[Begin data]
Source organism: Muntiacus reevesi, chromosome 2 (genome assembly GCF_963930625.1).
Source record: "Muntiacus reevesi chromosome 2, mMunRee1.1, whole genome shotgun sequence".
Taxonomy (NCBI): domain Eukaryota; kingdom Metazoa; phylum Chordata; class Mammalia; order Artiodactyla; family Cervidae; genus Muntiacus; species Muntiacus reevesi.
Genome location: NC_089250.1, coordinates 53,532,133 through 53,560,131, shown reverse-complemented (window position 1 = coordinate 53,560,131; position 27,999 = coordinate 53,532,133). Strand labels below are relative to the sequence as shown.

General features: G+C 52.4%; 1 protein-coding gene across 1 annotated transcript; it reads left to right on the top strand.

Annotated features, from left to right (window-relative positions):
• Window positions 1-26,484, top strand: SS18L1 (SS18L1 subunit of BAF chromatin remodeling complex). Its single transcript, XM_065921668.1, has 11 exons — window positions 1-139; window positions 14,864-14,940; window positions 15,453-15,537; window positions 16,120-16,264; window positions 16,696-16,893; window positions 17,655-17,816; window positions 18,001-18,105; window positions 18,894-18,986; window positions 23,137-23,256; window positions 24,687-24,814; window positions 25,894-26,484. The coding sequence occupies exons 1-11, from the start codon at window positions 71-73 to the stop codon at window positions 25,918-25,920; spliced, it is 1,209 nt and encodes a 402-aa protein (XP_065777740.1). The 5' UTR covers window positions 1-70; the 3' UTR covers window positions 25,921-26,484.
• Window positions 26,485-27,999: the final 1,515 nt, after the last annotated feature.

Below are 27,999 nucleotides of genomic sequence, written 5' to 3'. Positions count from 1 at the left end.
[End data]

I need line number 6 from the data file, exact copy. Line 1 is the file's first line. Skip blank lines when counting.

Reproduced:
Annotated features, from left to right (window-relative positions):